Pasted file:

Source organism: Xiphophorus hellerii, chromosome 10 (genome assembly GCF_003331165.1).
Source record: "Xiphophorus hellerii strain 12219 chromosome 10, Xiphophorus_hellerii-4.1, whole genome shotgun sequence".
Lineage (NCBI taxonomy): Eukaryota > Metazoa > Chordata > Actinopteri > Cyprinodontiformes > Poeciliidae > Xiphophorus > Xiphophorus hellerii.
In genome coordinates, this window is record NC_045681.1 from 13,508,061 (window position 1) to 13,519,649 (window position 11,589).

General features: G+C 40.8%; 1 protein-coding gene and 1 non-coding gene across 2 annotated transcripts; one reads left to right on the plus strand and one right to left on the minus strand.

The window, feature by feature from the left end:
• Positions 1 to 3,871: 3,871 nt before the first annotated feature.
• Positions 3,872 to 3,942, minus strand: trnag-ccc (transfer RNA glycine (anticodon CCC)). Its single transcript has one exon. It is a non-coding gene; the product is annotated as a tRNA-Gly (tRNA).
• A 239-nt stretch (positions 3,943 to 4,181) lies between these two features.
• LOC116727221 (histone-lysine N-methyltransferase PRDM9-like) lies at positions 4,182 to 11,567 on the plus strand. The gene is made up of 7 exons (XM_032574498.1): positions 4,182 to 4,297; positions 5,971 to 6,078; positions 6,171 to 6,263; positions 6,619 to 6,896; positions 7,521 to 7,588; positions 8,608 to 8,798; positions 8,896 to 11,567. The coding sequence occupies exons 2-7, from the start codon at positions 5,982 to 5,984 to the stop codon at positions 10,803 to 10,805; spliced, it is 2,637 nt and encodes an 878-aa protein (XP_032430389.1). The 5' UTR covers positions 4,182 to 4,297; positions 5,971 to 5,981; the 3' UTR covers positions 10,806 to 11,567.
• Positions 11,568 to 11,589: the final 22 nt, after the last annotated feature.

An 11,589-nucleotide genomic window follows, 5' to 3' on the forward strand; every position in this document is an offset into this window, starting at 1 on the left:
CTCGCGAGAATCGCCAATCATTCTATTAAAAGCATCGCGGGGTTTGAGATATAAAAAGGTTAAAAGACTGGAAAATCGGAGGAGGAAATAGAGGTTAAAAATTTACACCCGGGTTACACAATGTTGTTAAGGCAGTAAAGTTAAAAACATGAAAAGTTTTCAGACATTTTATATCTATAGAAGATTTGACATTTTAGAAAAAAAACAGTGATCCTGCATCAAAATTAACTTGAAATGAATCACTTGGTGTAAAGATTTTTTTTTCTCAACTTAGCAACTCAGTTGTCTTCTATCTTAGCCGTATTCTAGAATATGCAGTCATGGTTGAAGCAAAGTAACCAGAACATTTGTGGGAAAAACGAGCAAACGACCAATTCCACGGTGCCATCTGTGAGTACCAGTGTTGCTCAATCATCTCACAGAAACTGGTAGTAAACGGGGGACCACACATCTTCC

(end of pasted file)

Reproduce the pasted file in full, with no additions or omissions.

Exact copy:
Source organism: Xiphophorus hellerii, chromosome 10 (genome assembly GCF_003331165.1).
Source record: "Xiphophorus hellerii strain 12219 chromosome 10, Xiphophorus_hellerii-4.1, whole genome shotgun sequence".
Lineage (NCBI taxonomy): Eukaryota > Metazoa > Chordata > Actinopteri > Cyprinodontiformes > Poeciliidae > Xiphophorus > Xiphophorus hellerii.
In genome coordinates, this window is record NC_045681.1 from 13,508,061 (window position 1) to 13,519,649 (window position 11,589).

General features: G+C 40.8%; 1 protein-coding gene and 1 non-coding gene across 2 annotated transcripts; one reads left to right on the plus strand and one right to left on the minus strand.

The window, feature by feature from the left end:
• Positions 1 to 3,871: 3,871 nt before the first annotated feature.
• Positions 3,872 to 3,942, minus strand: trnag-ccc (transfer RNA glycine (anticodon CCC)). Its single transcript has one exon. It is a non-coding gene; the product is annotated as a tRNA-Gly (tRNA).
• A 239-nt stretch (positions 3,943 to 4,181) lies between these two features.
• LOC116727221 (histone-lysine N-methyltransferase PRDM9-like) lies at positions 4,182 to 11,567 on the plus strand. The gene is made up of 7 exons (XM_032574498.1): positions 4,182 to 4,297; positions 5,971 to 6,078; positions 6,171 to 6,263; positions 6,619 to 6,896; positions 7,521 to 7,588; positions 8,608 to 8,798; positions 8,896 to 11,567. The coding sequence occupies exons 2-7, from the start codon at positions 5,982 to 5,984 to the stop codon at positions 10,803 to 10,805; spliced, it is 2,637 nt and encodes an 878-aa protein (XP_032430389.1). The 5' UTR covers positions 4,182 to 4,297; positions 5,971 to 5,981; the 3' UTR covers positions 10,806 to 11,567.
• Positions 11,568 to 11,589: the final 22 nt, after the last annotated feature.

An 11,589-nucleotide genomic window follows, 5' to 3' on the forward strand; every position in this document is an offset into this window, starting at 1 on the left:
CTCGCGAGAATCGCCAATCATTCTATTAAAAGCATCGCGGGGTTTGAGATATAAAAAGGTTAAAAGACTGGAAAATCGGAGGAGGAAATAGAGGTTAAAAATTTACACCCGGGTTACACAATGTTGTTAAGGCAGTAAAGTTAAAAACATGAAAAGTTTTCAGACATTTTATATCTATAGAAGATTTGACATTTTAGAAAAAAAACAGTGATCCTGCATCAAAATTAACTTGAAATGAATCACTTGGTGTAAAGATTTTTTTTTCTCAACTTAGCAACTCAGTTGTCTTCTATCTTAGCCGTATTCTAGAATATGCAGTCATGGTTGAAGCAAAGTAACCAGAACATTTGTGGGAAAAACGAGCAAACGACCAATTCCACGGTGCCATCTGTGAGTACCAGTGTTGCTCAATCATCTCACAGAAACTGGTAGTAAACGGGGGACCACACATCTTCC